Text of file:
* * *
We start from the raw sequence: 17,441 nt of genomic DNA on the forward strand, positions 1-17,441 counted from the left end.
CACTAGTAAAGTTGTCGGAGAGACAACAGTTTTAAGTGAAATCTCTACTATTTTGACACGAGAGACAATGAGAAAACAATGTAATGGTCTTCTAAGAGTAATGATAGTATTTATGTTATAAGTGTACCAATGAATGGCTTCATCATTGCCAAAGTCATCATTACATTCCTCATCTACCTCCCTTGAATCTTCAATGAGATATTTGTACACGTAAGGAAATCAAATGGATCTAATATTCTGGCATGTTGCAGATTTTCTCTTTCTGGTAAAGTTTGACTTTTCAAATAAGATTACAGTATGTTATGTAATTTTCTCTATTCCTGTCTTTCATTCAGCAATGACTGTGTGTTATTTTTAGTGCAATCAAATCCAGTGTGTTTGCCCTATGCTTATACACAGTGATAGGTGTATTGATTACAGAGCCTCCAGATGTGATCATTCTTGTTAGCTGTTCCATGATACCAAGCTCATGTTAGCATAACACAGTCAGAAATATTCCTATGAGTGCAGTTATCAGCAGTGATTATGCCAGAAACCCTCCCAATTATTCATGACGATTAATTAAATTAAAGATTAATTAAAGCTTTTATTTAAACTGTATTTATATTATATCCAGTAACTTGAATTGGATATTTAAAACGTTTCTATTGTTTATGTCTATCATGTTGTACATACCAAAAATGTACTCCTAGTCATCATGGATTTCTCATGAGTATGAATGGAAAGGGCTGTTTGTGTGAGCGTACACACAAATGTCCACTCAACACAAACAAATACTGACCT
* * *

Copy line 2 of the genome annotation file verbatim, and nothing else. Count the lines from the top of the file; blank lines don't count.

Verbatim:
CACTAGTAAAGTTGTCGGAGAGACAACAGTTTTAAGTGAAATCTCTACTATTTTGACACGAGAGACAATGAGAAAACAATGTAATGGTCTTCTAAGAGTAATGATAGTATTTATGTTATAAGTGTACCAATGAATGGCTTCATCATTGCCAAAGTCATCATTACATTCCTCATCTACCTCCCTTGAATCTTCAATGAGATATTTGTACACGTAAGGAAATCAAATGGATCTAATATTCTGGCATGTTGCAGATTTTCTCTTTCTGGTAAAGTTTGACTTTTCAAATAAGATTACAGTATGTTATGTAATTTTCTCTATTCCTGTCTTTCATTCAGCAATGACTGTGTGTTATTTTTAGTGCAATCAAATCCAGTGTGTTTGCCCTATGCTTATACACAGTGATAGGTGTATTGATTACAGAGCCTCCAGATGTGATCATTCTTGTTAGCTGTTCCATGATACCAAGCTCATGTTAGCATAACACAGTCAGAAATATTCCTATGAGTGCAGTTATCAGCAGTGATTATGCCAGAAACCCTCCCAATTATTCATGACGATTAATTAAATTAAAGATTAATTAAAGCTTTTATTTAAACTGTATTTATATTATATCCAGTAACTTGAATTGGATATTTAAAACGTTTCTATTGTTTATGTCTATCATGTTGTACATACCAAAAATGTACTCCTAGTCATCATGGATTTCTCATGAGTATGAATGGAAAGGGCTGTTTGTGTGAGCGTACACACAAATGTCCACTCAACACAAACAAATACTGACCT